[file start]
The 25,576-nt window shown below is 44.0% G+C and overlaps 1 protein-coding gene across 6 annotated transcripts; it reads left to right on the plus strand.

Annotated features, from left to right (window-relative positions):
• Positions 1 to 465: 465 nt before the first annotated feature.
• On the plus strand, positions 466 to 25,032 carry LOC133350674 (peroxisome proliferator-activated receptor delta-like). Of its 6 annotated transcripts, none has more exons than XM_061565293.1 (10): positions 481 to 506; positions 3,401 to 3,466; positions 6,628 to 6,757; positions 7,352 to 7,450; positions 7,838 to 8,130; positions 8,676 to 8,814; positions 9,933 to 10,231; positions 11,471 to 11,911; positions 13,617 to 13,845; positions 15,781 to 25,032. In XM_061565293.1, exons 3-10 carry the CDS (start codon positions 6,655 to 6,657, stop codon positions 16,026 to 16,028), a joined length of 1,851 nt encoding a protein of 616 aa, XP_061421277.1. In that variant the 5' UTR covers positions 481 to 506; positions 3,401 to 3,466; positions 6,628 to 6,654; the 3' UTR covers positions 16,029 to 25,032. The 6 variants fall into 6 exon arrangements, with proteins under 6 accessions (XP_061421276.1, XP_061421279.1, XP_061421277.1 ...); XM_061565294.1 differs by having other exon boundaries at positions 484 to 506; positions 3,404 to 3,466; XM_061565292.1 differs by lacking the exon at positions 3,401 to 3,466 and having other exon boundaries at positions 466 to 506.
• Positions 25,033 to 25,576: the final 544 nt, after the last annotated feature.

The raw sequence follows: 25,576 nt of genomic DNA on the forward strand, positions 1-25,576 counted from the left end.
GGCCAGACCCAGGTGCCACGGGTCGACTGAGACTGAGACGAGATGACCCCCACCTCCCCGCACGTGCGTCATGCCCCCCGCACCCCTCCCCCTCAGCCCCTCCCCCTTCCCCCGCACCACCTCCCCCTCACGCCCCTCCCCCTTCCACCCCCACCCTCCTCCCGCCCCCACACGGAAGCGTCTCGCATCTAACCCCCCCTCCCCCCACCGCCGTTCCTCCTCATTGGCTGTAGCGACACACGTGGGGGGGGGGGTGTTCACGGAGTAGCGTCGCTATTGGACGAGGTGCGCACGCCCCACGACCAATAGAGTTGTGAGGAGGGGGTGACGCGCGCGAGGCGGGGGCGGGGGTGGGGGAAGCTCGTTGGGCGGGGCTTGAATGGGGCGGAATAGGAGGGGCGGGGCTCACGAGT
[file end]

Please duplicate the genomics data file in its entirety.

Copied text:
The 25,576-nt window shown below is 44.0% G+C and overlaps 1 protein-coding gene across 6 annotated transcripts; it reads left to right on the plus strand.

Annotated features, from left to right (window-relative positions):
• Positions 1 to 465: 465 nt before the first annotated feature.
• On the plus strand, positions 466 to 25,032 carry LOC133350674 (peroxisome proliferator-activated receptor delta-like). Of its 6 annotated transcripts, none has more exons than XM_061565293.1 (10): positions 481 to 506; positions 3,401 to 3,466; positions 6,628 to 6,757; positions 7,352 to 7,450; positions 7,838 to 8,130; positions 8,676 to 8,814; positions 9,933 to 10,231; positions 11,471 to 11,911; positions 13,617 to 13,845; positions 15,781 to 25,032. In XM_061565293.1, exons 3-10 carry the CDS (start codon positions 6,655 to 6,657, stop codon positions 16,026 to 16,028), a joined length of 1,851 nt encoding a protein of 616 aa, XP_061421277.1. In that variant the 5' UTR covers positions 481 to 506; positions 3,401 to 3,466; positions 6,628 to 6,654; the 3' UTR covers positions 16,029 to 25,032. The 6 variants fall into 6 exon arrangements, with proteins under 6 accessions (XP_061421276.1, XP_061421279.1, XP_061421277.1 ...); XM_061565294.1 differs by having other exon boundaries at positions 484 to 506; positions 3,404 to 3,466; XM_061565292.1 differs by lacking the exon at positions 3,401 to 3,466 and having other exon boundaries at positions 466 to 506.
• Positions 25,033 to 25,576: the final 544 nt, after the last annotated feature.

The raw sequence follows: 25,576 nt of genomic DNA on the forward strand, positions 1-25,576 counted from the left end.
GGCCAGACCCAGGTGCCACGGGTCGACTGAGACTGAGACGAGATGACCCCCACCTCCCCGCACGTGCGTCATGCCCCCCGCACCCCTCCCCCTCAGCCCCTCCCCCTTCCCCCGCACCACCTCCCCCTCACGCCCCTCCCCCTTCCACCCCCACCCTCCTCCCGCCCCCACACGGAAGCGTCTCGCATCTAACCCCCCCTCCCCCCACCGCCGTTCCTCCTCATTGGCTGTAGCGACACACGTGGGGGGGGGGGTGTTCACGGAGTAGCGTCGCTATTGGACGAGGTGCGCACGCCCCACGACCAATAGAGTTGTGAGGAGGGGGTGACGCGCGCGAGGCGGGGGCGGGGGTGGGGGAAGCTCGTTGGGCGGGGCTTGAATGGGGCGGAATAGGAGGGGCGGGGCTCACGAGT